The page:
Recently I’ve went over the amusing nature of the reaction to the Crayon Pop/Lady Gaga collab from the international K-pop fandom. While Koreans seem to understand what Crayon Pop and K-pop exist for on some level, international K-pop fans appear to be taking K-pop extremely seriously, as if they have a complex about it. As such, they’ve cultivated a particularly nasty response to Crayon Pop “representing” them because they’re allegedly embarrassing and simplistic – other acts are better representation of “real K-pop”.
I laughed that off for the most part, but the straw that broke the camel’s back and motivated me to write this was the article about Orange Caramel and Crayon Pop. Yes, in the fun complimentary comparison THAT ORANGE CARAMEL MADE THEMSELVES with Crayon Pop, I-fans still found an angle to get mad, and actually said shit like Orange Caramel are MEANINGFUL WEIRD and Crayon Pop are just dumb.
I just … I found this like amazing. It’s a prime example of the lengths K-pop fans will go to in order to separate people they don’t like from those they do via “legitimacy”. Of course, finding MEANING in one cutesy aegyo song so that it has an intrinsically higher value from another cutesy aegyo song is truly desperate, especially when anybody looking hard enough can create whatever narrative they want.
Those people seem to not believe this is possible, so I wanted to do a “Let’s Pretend” around pretending I’m one of those delusional assholes who thinks their bias group has the most meaningful songs ever.
Crayon Pop‘s “Saturday Night” may feel like a simple dance song done by a rookie girl group in the name of fun, but such shallow things CANNOT and SHOULD NOT be allowed to go public in the high-brow world of K-pop. And it wasn’t, as there was a quite grand message in the lyrics.
“Saturday Night” is actually a song about having self-esteem and encouraging self-empowerment in a culture and society that too often lacks positive messages for young adults.
It’s time, I waited for this night, now I am all ready
The dropping music makes my heart pound boom boom boom
The nervousness expressed in the lyrics represents the Korean societal expectations bearing down on them. They are ready to express themselves, ready to show their souls, so they WANT to dance, but the pressures to conform to cultural norms are beating at the very fibre of their being: their hearts.
So deep, I can’t even.
Jump to the sky higher tonight, the burning tonight
Saturday night, everyone dance together, this way that way, don’t care about others eyes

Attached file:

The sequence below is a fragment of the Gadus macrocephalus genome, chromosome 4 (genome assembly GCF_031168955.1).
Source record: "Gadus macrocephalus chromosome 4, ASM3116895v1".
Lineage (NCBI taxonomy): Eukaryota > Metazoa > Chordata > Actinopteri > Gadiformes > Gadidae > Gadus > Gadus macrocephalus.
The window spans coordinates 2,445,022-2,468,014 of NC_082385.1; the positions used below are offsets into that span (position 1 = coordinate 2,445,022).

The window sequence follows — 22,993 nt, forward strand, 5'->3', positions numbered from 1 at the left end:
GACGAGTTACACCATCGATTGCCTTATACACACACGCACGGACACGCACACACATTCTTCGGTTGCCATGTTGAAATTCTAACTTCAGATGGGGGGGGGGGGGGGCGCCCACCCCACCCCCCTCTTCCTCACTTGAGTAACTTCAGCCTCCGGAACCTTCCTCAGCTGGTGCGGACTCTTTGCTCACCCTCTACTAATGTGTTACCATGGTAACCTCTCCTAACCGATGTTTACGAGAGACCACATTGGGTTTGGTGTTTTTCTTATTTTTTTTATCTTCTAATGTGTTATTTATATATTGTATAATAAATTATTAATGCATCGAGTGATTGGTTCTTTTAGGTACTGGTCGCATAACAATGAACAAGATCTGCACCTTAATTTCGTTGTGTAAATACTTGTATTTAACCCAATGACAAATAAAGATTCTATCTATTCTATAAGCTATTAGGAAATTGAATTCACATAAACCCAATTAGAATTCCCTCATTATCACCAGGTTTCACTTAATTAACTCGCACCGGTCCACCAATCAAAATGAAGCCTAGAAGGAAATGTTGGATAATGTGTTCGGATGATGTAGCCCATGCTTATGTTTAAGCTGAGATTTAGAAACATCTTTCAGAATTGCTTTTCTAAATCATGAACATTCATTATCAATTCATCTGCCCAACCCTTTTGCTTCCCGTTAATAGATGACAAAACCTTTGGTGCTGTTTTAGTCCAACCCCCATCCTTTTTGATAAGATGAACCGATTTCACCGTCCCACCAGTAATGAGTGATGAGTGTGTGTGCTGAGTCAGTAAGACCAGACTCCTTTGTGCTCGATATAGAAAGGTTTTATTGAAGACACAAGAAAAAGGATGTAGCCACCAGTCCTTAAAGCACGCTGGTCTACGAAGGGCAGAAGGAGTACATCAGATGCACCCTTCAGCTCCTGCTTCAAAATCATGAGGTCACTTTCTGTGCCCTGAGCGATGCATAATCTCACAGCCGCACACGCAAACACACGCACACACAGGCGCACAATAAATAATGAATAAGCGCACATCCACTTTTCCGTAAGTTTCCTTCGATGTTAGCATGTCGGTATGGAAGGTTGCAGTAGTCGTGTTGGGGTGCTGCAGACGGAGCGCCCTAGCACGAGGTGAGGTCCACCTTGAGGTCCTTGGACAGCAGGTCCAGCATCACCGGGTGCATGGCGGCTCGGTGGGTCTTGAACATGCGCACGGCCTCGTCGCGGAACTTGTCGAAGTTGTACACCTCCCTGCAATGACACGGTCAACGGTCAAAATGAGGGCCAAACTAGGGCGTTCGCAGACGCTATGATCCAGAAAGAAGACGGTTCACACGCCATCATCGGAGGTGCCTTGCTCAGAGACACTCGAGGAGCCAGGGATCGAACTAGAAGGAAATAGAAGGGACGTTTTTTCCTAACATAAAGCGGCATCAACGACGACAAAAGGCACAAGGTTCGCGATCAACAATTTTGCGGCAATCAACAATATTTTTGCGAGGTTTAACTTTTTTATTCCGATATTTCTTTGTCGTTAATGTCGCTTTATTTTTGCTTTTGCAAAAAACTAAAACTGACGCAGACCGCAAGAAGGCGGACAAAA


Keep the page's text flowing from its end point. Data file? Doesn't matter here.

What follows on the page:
Oh Saturday night, everyone shake together, twinkle twinkle, turn round and round
Yo today I want to play, I want to play with you
I will play with you coolly, wanna watch over me?
Your eyes are round, your mouth is wide open, how about it? Let’s run now
In the end, they overcame the burdens and pressures to do what their heart wants, and thus encourage their target audience of young adults to find faith in themselves. They even ask others to join along with them, showing their listeners that Crayon Pop will be their support in their own personal battles.
The message is that if you feel like you love something, then don’t care about what others think and pursue your dreams. It’s a narrative piece about shucking societal expectations and achieving your goals against the grain, shunning the bores of robotic school forms and step-by-step daily corporate sharecropping.
A dance song?
No, you simpletons, more like a call to revolution.
So deep, can’t get out.
Crayon Pop‘s “Dancing Queen” is about cutesy girls in schoolgirl uniforms acting nuts and having fun, right? Hell no, it’s a statement against the stagnant nature of the fight against depression in Korea, along with a critique of the way mental health is dealt with in their country.
“Dancing Queen” seeks to represent the isolation and depression that occurs when one isn’t loved, but encourages those people to find strength in themselves and Crayon Pop to power forward to better days.
I am seriously depressed right now
No one looks for me tonight
It’s lonely all by myself
Isn’t there something fun to do?
On this fiery Friday night?
Baby bbaraba bbabba Dancing in the moonlight
Under the falling starlight, on this hot night
Baby bbaraba bbabba Dancing in the moonlight
Throw your hands up to the sky
Everybody Baby Dancing in the night